Why modest goals are so appealing
Achieving a small incremental goal is perceived as easier – and more satisfying – than maintaining the status quo.
Middle East, Asia, Europe
07 November 2018
Thanks to a quirk in the way our brain evaluates goals, people feel it’s easier to achieve a small incremental goal than to maintain the status quo, when both goals are assessed in isolation. This is especially true if the context is seen as unfavourable.
This finding, which contrasts with the popular belief that no change is easier than any change, is the fruit of research led by marketing professors from INSEAD, IE Business School and Pamplin College of Business.
“When evaluating goal difficulty, our brain first considers the gap between the starting point and the desired state. Usually, the bigger the gap, the more difficult the goal. However, if there is no gap to speak of, as in the case of a status quo goal, the brain starts scanning the context, anticipating potential reasons for failure,” said study co-author Amitava Chattopadhyay, Professor of Marketing and the GlaxoSmithKline Chaired Professor of Corporate Innovation at INSEAD.
For example, if your goal is to keep the same weight this year, you may start considering the odds of you regularly eating out due to a high workload, the number of your upcoming business trips, the fact that a new donut shop has opened in your neighbourhood, etc.
“Our assessment of context is peculiar in the sense that it is greatly impacted by a negativity bias,” says Antonios Stamatogiannakis, Assistant Professor of Marketing at IE Business School. Our brain has evolved over the millennia to be more sensitive to bad news than good news. Most of us instinctively give more weight to potential reasons for failure than reasons for success.
When a status quo goal is directly compared to one that involves a modest improvement, objectivity prevails: The absence of a gap makes the status quo goal seems easier, as logic would dictate. Nevertheless, in such a direct comparison scenario, study participants still preferred to pursue a small incremental goal over a “maintenance” goal, as they expected this achievement to be more satisfying.
These results are described in “Attainment versus Maintenance Goals: Perceived Difficulty and Impact on Goal Choice”, a paper co-authored by Chattopadhyay, Stamatogiannakis and Dipankar Chakravarti, Professor of Marketing at Pamplin College of Business. Their paper was published in the November 2018 issue of Organizational Behavior and Human Decision Processes.
A two-step process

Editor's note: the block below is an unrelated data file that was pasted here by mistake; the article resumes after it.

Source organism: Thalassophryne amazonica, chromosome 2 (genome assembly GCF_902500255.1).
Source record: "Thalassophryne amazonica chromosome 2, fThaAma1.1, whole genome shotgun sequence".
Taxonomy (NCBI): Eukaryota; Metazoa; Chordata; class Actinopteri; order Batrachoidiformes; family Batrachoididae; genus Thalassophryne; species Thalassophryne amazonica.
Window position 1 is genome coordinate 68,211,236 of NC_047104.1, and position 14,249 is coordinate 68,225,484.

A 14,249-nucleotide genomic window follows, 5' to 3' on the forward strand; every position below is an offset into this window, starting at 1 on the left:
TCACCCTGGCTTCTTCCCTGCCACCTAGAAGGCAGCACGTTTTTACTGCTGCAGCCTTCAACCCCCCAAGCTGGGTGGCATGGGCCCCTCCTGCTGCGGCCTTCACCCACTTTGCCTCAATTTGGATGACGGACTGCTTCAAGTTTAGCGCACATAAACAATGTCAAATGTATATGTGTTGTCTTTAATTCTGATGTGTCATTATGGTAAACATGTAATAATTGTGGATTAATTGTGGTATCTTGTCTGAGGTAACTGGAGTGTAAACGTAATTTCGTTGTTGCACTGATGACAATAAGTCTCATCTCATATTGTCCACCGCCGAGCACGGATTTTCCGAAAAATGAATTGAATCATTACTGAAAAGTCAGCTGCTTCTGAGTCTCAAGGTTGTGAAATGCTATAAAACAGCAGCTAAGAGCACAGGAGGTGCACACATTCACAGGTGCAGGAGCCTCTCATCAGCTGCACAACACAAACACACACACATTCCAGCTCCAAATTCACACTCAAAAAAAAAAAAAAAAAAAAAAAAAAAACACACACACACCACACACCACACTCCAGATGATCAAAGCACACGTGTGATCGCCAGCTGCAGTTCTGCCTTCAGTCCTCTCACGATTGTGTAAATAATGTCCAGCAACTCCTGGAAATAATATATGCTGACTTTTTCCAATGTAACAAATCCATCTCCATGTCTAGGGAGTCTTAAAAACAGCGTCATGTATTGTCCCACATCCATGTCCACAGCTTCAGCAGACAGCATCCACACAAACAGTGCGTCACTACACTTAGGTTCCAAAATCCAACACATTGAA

Across six studies, Chattopadhyay and his study co-authors showed that the brain assesses goal difficulty using a two-step process. First comes the size of the gap to be bridged. But if that gap is zero, the brain defaults to the second step, which is the context in which the goal is to be achieved. Context assessment usually triggers negativity bias, which is why, when judged in isolation, a maintenance goal is deemed more difficult than one involving a small increment.
In the first studies, participants were split into groups that each evaluated the difficulty of a particular goal type. While the difficulty of the goal was generally correlated to the gap size, goals that involved a modest increment were rated as easier than those involving the status quo (rated separately). When asked to explain their ratings, participants evaluating status quo goals were quick to mention all the obstacles that could crop up. In later studies, participants were more interested in pursuing a modest-attainment goal than to maintain the status quo, even when real money was in play.
Managers setting goals such as sales quotas should be aware that status quo goals are less attractive than ones involving a slight increment. This may be especially true if the economy is in a downturn, as a status quo goal will precisely draw the staff’s attention to the negative context and have a demoralising effect.
“Marketing-wise, promotions requiring consumers to achieve modest attainment goals, such as a small increase in a customer’s account balance in the case of a bank, may prove more popular than promotions involving no such goal,” says Chattopadhyay.
About INSEAD, The Business School for the World
As one of the world’s leading and largest graduate business schools, INSEAD brings together people, cultures and ideas to develop responsible leaders who transform business and society. Our research, teaching and partnerships reflect this global perspective and cultural diversity.
With locations in Europe (France), Asia (Singapore), the Middle East (Abu Dhabi), and now North America (San Francisco), INSEAD's business education and research spans four regions. Our 165 renowned Faculty members from 41 countries inspire more than 1,300 degree participants annually in our MBA, Global Executive MBA, Specialised Master’s degrees (Executive Master in Finance and Executive Master in Change) and PhD programmes. In addition, more than 11,000 executives participate in INSEAD Executive Education programmes each year.
INSEAD continues to conduct cutting-edge research and innovate across all our programmes. We provide business leaders with the knowledge and awareness to operate anywhere. Our core values drive academic excellence and serve the global community as The Business School for the World.